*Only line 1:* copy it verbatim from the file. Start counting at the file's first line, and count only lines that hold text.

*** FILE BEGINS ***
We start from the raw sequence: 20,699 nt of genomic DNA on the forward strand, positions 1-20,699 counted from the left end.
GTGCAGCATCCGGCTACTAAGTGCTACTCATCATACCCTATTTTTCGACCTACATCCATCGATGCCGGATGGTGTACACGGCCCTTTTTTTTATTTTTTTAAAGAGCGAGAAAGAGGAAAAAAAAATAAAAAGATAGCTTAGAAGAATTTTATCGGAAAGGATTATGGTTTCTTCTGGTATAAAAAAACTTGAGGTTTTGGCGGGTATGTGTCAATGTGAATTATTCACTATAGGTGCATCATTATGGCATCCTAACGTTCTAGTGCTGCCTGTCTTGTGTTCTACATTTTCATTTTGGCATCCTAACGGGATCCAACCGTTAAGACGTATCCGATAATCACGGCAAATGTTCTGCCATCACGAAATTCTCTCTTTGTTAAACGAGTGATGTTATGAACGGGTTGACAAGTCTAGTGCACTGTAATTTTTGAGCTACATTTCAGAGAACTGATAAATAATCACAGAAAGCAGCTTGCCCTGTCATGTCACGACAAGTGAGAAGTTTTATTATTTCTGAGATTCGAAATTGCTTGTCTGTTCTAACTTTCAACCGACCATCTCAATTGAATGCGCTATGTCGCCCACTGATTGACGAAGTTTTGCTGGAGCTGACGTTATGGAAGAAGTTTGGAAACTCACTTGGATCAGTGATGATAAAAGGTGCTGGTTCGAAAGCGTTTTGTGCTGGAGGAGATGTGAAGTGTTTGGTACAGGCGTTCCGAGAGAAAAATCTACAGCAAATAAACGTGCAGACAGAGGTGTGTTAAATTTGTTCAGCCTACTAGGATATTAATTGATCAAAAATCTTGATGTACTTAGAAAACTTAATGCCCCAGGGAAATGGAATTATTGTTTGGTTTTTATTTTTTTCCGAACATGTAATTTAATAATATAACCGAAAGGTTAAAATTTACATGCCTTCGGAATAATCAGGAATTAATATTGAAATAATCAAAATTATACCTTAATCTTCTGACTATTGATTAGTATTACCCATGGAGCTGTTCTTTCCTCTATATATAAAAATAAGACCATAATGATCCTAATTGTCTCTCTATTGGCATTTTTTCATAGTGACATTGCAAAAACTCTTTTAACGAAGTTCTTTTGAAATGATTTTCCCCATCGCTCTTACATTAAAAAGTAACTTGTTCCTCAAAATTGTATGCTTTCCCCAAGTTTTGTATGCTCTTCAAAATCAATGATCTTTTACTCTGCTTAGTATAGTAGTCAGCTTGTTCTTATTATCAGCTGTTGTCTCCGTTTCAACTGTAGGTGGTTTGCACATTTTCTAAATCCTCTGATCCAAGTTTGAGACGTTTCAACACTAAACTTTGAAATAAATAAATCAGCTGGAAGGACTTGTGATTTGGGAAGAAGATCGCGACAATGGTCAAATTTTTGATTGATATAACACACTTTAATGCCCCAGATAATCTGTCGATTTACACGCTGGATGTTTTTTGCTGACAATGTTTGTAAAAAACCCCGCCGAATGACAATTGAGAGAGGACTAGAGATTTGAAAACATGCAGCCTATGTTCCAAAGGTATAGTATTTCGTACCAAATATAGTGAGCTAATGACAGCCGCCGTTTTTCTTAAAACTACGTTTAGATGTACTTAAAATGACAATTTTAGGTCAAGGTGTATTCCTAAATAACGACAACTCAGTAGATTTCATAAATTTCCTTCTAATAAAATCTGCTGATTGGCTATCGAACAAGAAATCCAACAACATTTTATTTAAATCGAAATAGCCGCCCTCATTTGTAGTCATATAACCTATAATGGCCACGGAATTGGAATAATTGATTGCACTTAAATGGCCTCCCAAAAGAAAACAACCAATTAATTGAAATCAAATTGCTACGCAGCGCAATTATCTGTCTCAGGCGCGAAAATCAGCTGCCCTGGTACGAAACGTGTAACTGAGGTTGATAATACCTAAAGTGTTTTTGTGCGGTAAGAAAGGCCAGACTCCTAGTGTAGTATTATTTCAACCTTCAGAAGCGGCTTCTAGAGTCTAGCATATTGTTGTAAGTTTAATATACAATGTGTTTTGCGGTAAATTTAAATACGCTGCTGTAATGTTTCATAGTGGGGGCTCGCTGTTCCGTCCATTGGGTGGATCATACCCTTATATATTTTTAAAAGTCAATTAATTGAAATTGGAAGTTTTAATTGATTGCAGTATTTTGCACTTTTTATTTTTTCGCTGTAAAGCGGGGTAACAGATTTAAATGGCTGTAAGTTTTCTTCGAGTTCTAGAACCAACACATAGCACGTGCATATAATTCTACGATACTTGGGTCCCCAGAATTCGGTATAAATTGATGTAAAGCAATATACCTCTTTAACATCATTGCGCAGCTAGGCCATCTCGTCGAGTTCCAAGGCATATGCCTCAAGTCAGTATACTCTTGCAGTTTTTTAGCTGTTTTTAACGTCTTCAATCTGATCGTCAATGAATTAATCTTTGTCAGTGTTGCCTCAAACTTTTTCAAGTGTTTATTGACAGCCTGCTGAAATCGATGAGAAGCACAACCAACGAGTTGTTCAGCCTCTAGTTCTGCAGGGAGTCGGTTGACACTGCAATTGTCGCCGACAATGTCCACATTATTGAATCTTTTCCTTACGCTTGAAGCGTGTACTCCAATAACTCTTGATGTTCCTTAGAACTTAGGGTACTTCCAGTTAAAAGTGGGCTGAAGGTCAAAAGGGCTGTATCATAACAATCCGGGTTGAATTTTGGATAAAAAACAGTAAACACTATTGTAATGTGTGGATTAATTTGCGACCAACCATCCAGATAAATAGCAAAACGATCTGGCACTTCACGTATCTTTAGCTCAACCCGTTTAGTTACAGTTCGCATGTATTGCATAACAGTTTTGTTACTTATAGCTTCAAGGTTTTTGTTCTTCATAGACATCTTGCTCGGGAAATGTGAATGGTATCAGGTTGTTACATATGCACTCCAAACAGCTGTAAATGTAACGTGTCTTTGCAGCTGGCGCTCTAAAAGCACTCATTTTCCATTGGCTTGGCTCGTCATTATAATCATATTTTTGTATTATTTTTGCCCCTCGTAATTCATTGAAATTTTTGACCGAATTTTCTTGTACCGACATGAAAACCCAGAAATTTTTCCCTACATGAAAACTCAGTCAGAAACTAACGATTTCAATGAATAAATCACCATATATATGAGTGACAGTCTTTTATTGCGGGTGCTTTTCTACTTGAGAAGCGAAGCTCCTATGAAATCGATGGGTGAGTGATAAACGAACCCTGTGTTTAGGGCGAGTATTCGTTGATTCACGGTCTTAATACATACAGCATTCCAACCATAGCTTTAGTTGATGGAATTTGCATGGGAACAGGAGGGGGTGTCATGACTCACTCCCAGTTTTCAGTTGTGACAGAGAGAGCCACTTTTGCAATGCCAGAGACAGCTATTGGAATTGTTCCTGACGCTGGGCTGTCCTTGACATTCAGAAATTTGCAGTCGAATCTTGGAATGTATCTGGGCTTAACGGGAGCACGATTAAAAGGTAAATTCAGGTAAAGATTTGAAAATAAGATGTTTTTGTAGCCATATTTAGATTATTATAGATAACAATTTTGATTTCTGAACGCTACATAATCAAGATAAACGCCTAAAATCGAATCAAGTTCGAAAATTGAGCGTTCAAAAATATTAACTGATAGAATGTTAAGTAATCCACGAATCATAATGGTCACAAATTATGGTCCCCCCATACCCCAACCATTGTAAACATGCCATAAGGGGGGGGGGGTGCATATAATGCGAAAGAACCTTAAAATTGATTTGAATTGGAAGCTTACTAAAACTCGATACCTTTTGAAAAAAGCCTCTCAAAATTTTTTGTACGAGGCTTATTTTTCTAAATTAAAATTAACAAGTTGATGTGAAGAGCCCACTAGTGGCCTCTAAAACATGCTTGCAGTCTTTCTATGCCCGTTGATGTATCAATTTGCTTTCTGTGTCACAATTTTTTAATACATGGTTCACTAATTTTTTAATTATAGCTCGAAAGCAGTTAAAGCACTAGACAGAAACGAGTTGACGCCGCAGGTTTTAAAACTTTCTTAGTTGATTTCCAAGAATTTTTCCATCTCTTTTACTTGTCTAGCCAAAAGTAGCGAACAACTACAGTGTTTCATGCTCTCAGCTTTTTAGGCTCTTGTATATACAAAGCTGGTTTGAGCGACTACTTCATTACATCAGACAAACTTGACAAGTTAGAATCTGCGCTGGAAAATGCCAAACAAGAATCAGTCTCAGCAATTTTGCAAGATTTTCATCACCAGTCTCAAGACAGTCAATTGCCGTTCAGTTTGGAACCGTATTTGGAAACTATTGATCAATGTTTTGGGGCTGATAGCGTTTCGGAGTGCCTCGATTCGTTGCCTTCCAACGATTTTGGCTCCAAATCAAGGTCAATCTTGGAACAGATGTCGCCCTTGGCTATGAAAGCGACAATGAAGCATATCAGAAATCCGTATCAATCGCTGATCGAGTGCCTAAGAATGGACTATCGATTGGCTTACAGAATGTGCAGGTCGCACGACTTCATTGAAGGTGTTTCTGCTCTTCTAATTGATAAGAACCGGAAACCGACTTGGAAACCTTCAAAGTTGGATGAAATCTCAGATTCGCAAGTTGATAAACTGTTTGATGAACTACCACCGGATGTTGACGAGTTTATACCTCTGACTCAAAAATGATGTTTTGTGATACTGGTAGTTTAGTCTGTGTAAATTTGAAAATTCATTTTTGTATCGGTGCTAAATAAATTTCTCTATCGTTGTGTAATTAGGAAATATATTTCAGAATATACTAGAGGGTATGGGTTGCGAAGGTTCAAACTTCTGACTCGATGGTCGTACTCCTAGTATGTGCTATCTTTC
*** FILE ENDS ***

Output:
We start from the raw sequence: 20,699 nt of genomic DNA on the forward strand, positions 1-20,699 counted from the left end.